Sparta Stadion Het Kasteel

The Sparta Stadion, nicknamed Het Kasteel (Dutch pronunciation: [ət kɑsˈteːl]) is a football stadium in Rotterdam, Netherlands. It is the home ground of Sparta Rotterdam. It has a capacity of 11,026.

Sparta Stadion
Het Kasteel
Rotterdam spangen spartastadion.jpg
Full nameSparta Stadion
LocationRotterdam, Netherlands
ArchitectJ.H. de Roos and W.F. Overeynder (1916)
Zwarts & Jansma (1999)
Sparta Rotterdam

History and layoutEdit

The stadium is located in the neighbourhood of Spangen, where it was built in 1916 as Stadion Spangen based on a plan of the architects J.H. de Roos and W.F. Overeynder. The name "Het Kasteel" (The Castle) is derived from the small building with two small towers which backs onto the south-facing tribune (Kasteel Stand) of the stadium, which looks similar to a castle. This building is the only authentical remain of the original design. It was built in 1916. The castle building, which is currently located along the length of the pitch, was originally positioned behind one of the goals.

A famous incident took place at het Kasteel in November 1970, when Feyenoord goalkeeper Eddy Treijtel took a goalkick and shot a passing seagull down from the air. The stuffed bird has been on display in the museum at Feyenoord's De Kuip stadion and not in Sparta's museum much to the annoyance of some prominent Sparta supporters.[1]

1928 Olympic GamesEdit

For the 1928 Summer Olympics in neighboring Amsterdam, the venue hosted two football games. The first was on 5 June when host nation Netherlands defeated Belgium 3-1 while the second was three days later when the Dutch team tied Chile 2–2.

Through the years, the stands of "Stadion Sparta" were often renovated and extended, but the most radical renovation took place in 1998 and 1999: the stadium was completely rebuilt according to a plan of the architects Zwarts & Jansma. During the renovation, the pitch was turned 90 degrees. At the same time, it was renamed ENECO-stadion, after its main sponsor. That name was soon replaced by the present Het Kasteel ("The Castle"), which had already been the popular nickname for the stadium ever since it was built.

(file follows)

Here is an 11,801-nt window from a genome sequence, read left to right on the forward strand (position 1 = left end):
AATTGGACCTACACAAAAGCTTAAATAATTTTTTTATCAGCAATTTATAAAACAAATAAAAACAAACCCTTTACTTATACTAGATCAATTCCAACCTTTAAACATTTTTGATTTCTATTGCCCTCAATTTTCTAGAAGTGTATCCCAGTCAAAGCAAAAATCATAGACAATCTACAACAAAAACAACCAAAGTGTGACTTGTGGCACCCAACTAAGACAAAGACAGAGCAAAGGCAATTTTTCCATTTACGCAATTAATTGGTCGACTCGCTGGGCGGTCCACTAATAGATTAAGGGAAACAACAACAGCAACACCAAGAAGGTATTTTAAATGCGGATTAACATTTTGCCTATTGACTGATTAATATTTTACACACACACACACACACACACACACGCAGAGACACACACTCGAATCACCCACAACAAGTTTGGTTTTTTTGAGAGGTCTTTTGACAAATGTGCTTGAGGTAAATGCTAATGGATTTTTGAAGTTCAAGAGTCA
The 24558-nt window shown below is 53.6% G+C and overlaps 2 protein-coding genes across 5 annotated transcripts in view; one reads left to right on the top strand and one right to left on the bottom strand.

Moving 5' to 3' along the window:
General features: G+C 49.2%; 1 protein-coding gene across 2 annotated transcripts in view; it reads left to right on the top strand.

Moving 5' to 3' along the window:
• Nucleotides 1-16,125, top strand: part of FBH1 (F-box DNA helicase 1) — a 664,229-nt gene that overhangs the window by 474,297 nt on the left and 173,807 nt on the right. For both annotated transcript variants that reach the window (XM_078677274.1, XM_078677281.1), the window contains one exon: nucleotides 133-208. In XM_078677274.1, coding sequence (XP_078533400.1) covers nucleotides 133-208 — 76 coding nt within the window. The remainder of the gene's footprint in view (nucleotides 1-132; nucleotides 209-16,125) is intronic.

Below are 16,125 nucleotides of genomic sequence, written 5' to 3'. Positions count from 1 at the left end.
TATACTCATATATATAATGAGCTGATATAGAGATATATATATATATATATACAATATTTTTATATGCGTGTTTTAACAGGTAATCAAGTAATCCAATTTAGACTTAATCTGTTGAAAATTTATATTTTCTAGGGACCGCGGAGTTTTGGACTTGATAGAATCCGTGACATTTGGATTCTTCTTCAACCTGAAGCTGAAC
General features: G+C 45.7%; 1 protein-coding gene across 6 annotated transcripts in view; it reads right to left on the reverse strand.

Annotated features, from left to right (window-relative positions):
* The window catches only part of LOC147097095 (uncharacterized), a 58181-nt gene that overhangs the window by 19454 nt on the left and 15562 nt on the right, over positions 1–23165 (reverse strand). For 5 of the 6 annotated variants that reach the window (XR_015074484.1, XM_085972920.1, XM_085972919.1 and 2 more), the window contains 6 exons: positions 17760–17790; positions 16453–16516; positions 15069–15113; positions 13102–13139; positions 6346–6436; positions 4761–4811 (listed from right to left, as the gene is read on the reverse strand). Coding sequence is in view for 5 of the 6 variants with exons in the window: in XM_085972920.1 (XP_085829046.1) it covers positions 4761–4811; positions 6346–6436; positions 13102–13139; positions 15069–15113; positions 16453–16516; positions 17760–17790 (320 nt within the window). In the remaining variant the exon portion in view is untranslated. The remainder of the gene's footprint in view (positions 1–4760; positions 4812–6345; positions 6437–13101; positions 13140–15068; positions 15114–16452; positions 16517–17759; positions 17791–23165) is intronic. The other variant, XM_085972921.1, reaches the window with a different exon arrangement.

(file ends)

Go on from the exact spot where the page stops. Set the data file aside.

The Castle was bought in November 2004 by businessman Hans van Heelsbergen, the manager of the textile company Hans Textiel and also the chairman of Sparta Rotterdam. Van Heelsbergen opened in this building a Sparta museum (and an outlet of Hans Textiel).

Tonny van Ede StandEdit

The Tonny van Ede stand is on the north side of the ground and stands along the length of the pitch, opposite the Kasteel Stand. The most expensive tickets are to be found here. It houses the changing rooms as well as the corporate boxes, the ticket office and the boardroom. The players' tunnel runs from the centre of this stand onto the pitch between the two dugouts. The stand was named after one of Sparta's most famous sons, Tonny van Ede, in 2010.

Main entrance at Tonny van Ede stand

Denis Neville StandEdit

The lowest priced tickets for home fans are to be found in the Denis Neville Stand. This is at the east end of the ground behind one of the goals. It houses the more vocal supporters of the club and is usually the first stand to sell-out. The stand was named in honour of one of Sparta's most successful managers, Denis Neville.

Bok de Korver StandEdit

Opposite the Denis Neville Stand, the Bok de Korver Stand is assigned as the family stand but also houses the away fans. Formerly known as the West Stand, it was named after Sparta legend Bok de Korver.

Kasteel StandEdit

Attached to the historic Kasteel building, the Kasteel Stand is on the south end of the ground and the club shop is based here as well as the Sparta Museum.


External linksEdit

Coordinates: 51°55′10″N 4°26′01″E / 51.919485°N 4.433619°E / 51.919485; 4.433619